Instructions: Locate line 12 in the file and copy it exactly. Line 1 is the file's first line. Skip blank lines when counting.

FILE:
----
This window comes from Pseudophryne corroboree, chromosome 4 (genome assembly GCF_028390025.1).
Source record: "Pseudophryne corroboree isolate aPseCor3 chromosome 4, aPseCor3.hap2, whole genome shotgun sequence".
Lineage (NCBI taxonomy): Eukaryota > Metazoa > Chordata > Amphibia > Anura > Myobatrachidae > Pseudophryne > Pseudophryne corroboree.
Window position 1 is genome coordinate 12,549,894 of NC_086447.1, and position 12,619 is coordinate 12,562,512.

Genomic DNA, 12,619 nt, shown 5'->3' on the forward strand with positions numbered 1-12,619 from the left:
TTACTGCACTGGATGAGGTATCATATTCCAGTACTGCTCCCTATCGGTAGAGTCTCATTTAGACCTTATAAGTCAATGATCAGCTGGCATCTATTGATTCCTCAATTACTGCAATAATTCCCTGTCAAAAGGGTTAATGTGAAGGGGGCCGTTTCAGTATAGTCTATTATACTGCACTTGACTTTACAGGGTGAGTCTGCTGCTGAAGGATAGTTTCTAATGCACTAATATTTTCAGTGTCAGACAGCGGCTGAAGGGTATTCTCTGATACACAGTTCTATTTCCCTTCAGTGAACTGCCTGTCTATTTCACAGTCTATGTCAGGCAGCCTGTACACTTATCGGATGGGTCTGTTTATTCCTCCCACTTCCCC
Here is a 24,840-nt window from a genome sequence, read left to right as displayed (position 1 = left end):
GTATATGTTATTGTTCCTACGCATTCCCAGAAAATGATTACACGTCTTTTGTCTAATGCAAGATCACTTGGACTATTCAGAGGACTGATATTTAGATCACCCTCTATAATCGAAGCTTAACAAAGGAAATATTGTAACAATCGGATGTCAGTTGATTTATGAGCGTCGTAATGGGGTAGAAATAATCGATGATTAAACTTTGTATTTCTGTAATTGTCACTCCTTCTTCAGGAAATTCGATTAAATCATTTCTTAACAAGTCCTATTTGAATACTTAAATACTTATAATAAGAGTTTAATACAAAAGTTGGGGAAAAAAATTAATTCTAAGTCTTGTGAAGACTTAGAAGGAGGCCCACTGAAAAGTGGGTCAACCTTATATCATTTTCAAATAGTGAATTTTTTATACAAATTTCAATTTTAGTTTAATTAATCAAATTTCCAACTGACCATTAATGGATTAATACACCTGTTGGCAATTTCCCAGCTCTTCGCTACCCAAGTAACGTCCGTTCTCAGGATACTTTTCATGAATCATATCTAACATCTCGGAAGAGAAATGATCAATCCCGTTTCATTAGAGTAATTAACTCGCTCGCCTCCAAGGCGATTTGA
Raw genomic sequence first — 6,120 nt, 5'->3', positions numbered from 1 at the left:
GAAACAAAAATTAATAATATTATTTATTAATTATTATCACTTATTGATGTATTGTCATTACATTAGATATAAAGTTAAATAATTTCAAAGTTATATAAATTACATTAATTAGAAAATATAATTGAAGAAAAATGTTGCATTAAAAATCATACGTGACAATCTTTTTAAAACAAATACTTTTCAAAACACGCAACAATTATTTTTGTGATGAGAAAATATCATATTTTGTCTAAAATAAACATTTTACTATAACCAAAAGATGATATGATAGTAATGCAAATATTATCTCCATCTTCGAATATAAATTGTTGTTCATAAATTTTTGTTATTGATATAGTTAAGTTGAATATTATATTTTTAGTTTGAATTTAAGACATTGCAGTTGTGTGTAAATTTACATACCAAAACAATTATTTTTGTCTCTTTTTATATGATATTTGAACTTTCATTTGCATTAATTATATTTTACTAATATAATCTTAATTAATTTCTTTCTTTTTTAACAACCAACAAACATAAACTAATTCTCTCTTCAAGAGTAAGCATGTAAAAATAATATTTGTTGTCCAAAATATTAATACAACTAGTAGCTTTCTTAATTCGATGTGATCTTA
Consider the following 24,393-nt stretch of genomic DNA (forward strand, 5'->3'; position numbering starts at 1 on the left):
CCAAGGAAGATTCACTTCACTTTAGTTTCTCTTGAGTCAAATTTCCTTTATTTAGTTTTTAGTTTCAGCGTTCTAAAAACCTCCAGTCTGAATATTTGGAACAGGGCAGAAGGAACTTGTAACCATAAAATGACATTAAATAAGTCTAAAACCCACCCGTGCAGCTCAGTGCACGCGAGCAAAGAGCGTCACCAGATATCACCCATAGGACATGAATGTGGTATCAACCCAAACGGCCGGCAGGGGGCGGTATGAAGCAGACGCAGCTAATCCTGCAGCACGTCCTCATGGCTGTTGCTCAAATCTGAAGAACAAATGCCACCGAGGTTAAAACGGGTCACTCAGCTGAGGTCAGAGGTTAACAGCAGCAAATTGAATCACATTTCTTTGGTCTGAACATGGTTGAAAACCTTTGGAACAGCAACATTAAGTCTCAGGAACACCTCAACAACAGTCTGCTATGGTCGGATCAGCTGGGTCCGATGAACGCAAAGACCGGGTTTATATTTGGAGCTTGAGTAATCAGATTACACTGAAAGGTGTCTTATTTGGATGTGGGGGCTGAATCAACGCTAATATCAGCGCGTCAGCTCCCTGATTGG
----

CCAAGGAAGATTCACTTCACTTTAGTTTCTCTTGAGTCAAATTTCCTTTATTTAGTTTTTAGTTTCAGCGTTCTAAAAACCTCCAGTCTGAATATTTGGAACAGGGCAGAAGGAACTTGTAACCATAAAATGACATTAAATAAGTCTAAAACCCACCCGTGCAGCTCAGTGCACGCGAGCAAAGAGCGTCACCAGATATCACCCATAGGACATGAATGTGGTATCAACCCAAACGGCCGGCAGGGGGCGGTATGAAGCAGACGCAGCTAATCCTGCAGCACGTCCTCATGGCTGTTGCTCAAATCTGAAGAACAAATGCCACCGAGGTTAAAACGGGTCACTCAGCTGAGGTCAGAGGTTAACAGCAGCAAATTGAATCACATTTCTTTGGTCTGAACATGGTTGAAAACCTTTGGAACAGCAACATTAAGTCTCAGGAACACCTCAACAACAGTCTGCTATGGTCGGATCAGCTGGGTCCGATGAACGCAAAGACCGGGTTTATATTTGGAGCTTGAGTAATCAGATTACACTGAAAGGTGTCTTATTTGGATGTGGGGGCTGAATCAACGCTAATATCAGCGCGTCAGCTCCCTGATTGG